10 Steps to a Decent Thesis (Steps 8 - 10)
Once the majority of students can write a decent (or better) thesis most of the time, then and only then should you consider Steps 8-10. They are NOT for the faint of mind.
So, let's assume we have a solid basic thesis statement. It should clearly and completely address the prompt. It should take a position if required. Finally, it should lay out the supporting categories with which the remainder of the essay will support this position and answer the prompt. These supporting categories should be specific enough that the reader has a good idea where the essay is going, but without trying to write the entire essay in the thesis statement. (There are samples in the 10 Steps attachment to this page.)
There is no perfect balance, and not everyone likes the same level of detail. In other words, you really can't win. That's how I like it.
This is a good thesis. It's clear, sufficiently detailed, and clearly answers the prompt. You have a pretty good idea where the rest of the essay is going if it stays true to this thesis.
But... .there ARE those who would argue that the American colonists were NOT, in fact, justified in waging war and breaking away from Great Britain. Crazy, I know - but arguable. What case might these unpleasant folks make for a stand opposite to yours?
Choose the most likely argument against your position, and acknowledge it up front. The most common way to do this is the 'Although' statement...
Done well, this has the effect of both acknowledging and dismissing the most likely potential opposing argument.
Students (and many adults) do this naturally when they're not in 'academic mode'.
"Hey, Mom - look, I know it's WAY past my curfew, and that you're pretty pissed. I know I'm in big trouble, and that you didn't want to let me go to this party tonight anyway, and I know the only reason I even HAVE a cell phone is so you can reach me at times like this and you weren't able to. It must look pretty bad, me without the car, reeking of cheap gin, and looking like I've just lost a naked wrestling match. You can and should absolutely KILL me for this...
And that's when the case is made. The story told. The argument presented. All possible argument has been anticipated and addressed, making it at least theoretically difficult for the other party to jump in and thwart your case immediately.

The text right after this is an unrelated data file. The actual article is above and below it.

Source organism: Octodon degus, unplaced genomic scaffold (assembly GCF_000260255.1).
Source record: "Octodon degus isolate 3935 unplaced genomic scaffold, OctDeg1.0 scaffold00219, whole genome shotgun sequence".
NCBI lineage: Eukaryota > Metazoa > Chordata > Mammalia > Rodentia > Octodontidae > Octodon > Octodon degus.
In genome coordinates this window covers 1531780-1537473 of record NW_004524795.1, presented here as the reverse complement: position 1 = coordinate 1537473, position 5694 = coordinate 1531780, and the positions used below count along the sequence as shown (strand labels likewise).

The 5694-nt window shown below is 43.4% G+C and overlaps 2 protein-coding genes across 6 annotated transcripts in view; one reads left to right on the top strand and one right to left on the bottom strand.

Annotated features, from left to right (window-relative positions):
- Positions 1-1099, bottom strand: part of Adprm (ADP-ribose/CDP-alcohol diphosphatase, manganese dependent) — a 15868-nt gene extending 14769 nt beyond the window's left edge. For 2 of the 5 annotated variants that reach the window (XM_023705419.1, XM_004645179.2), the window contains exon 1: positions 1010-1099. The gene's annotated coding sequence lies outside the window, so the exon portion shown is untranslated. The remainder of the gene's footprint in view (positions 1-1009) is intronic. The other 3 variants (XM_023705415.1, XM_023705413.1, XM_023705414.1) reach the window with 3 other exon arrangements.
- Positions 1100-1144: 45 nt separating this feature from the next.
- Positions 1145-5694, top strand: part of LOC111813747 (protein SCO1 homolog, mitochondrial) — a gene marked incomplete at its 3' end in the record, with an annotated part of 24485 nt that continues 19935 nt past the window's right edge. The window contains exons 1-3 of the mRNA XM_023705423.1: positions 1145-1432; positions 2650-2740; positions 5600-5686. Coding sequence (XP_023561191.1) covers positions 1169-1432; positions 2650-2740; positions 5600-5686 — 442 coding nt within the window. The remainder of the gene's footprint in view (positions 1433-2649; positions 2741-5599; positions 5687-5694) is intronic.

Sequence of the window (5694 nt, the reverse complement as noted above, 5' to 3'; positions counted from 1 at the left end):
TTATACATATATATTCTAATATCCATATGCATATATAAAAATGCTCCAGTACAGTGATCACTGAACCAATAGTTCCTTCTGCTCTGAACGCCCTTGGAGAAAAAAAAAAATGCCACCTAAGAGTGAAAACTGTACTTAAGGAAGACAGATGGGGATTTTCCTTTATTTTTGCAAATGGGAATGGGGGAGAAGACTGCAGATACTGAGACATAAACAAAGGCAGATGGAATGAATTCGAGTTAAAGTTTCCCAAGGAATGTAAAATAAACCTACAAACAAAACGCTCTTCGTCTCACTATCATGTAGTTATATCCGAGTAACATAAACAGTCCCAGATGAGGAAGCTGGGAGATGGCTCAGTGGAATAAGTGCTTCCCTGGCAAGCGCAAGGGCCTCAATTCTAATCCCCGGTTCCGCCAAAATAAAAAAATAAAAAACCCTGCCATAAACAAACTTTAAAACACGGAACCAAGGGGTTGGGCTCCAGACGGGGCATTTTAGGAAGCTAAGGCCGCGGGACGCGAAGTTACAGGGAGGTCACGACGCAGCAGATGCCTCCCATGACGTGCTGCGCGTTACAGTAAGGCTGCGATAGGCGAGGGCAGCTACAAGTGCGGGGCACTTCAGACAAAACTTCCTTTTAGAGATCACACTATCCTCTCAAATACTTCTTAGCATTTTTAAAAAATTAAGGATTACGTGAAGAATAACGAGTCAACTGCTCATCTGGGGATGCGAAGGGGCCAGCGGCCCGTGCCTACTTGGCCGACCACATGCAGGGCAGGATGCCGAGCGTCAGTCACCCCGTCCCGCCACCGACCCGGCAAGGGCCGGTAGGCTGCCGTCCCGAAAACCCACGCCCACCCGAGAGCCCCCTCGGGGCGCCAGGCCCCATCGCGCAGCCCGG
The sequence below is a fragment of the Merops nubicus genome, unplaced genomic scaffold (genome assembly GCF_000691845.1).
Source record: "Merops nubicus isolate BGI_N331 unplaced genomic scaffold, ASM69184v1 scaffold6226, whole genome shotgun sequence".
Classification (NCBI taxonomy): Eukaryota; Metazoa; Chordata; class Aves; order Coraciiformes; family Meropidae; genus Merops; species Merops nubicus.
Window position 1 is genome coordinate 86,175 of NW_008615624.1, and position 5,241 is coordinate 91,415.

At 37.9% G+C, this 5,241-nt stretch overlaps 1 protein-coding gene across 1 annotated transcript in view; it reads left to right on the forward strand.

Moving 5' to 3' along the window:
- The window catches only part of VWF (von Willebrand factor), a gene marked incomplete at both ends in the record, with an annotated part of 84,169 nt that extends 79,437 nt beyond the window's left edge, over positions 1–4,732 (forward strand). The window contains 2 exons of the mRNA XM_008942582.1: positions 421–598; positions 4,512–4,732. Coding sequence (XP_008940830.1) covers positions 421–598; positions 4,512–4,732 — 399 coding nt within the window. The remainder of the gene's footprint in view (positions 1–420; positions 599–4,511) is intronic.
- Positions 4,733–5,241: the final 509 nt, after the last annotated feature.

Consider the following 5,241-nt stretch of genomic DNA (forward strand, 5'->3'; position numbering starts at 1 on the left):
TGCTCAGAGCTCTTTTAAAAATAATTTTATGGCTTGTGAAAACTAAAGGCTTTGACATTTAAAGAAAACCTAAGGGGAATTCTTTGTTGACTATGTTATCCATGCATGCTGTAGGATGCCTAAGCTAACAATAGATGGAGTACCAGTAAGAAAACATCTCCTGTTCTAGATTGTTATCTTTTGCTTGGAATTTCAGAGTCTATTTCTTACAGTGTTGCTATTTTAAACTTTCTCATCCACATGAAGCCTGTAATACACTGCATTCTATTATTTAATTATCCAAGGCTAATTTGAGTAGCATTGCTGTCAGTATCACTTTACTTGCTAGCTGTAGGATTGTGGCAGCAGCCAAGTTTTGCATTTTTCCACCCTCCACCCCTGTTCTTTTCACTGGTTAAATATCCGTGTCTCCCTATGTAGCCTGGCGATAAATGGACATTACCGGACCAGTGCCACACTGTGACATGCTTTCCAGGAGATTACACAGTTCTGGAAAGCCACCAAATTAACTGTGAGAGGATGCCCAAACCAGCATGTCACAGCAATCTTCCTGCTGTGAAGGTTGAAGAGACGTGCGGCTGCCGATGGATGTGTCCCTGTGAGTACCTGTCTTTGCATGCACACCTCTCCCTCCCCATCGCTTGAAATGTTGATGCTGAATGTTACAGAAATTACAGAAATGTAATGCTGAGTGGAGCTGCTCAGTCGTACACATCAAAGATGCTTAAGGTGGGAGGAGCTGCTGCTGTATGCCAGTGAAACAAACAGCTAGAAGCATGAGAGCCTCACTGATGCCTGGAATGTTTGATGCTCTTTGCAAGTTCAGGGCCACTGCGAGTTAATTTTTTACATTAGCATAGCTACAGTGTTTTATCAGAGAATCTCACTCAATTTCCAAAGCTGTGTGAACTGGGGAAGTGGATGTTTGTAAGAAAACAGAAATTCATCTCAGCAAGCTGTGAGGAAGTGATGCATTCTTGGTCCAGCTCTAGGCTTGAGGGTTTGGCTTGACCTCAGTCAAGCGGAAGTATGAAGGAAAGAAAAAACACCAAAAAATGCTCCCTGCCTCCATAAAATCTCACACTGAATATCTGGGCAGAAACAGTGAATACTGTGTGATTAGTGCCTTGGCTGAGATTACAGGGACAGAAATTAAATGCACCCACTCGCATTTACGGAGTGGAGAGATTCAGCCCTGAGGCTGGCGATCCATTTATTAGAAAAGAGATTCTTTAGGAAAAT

It's like rhetorical tai sabaki.
It's also an imperfect science. Weak writers may make a stronger case in their brief concession against their thesis than they make FOR their stand. Others will phrase their 'although' statement as if they're making a concession up front, then essentially add a fourth supporting point - only awkwardly.
And sometimes they make no damn sense at all.
That's why, although we should practice and model them, when it's time for them to write their own thesis for real evaluation, if the concession isn't working, they should just leave it out. Better to cut it than to muck it up.
Sometimes there's no clear 'yes' / 'no' stand being taken, no clear 'greater' / 'lesser' dynamic offering an obvious route to acknowledge complexity. That's when the 'concession' attempts to add depth and pith by demonstrating a grasp of the complexities inherent in any historical situation. It doesn't have to be fancy, but 2-dimensional is generally richer than 1-dimensional.
Finally, it is important that the concession be added LAST, although it is placed FIRST. In that sense, it is like the icing on the brownies we discussed earlier - you see it first, but it's added last. It can add greatly to the final product, but better to leave it off than to slather on something crappy.
Please understand, if you can crank out a masterful thesis and defend it without any pre-writing or following any steps, then good for you. Live it up. But for most new writers, young writers, not-the-best-of-the-best writers, having some structure to the process is essential. It only works, though, if they do the steps more or less in order. Writing the concession, then figuring out some categories, brainstorming a bit, and finally trying to figure out what the prompt means is not generally a great system. It's commensurate to putting some eggs and icing in a bowl, dumping them in the oven, the throwing in some flour. Wait 20 minutes, take everything out (if you can), then preheat.
It's a mess.
One last time. Come on - it won't hurt you. Make sure you're as on track as you think, and that your response - your thesis - addresses the prompt clearly and specifically, laying out the general categories with which it will support that response.
I'm so proud of you. Now let's talk about topic sentences and outlining your essay...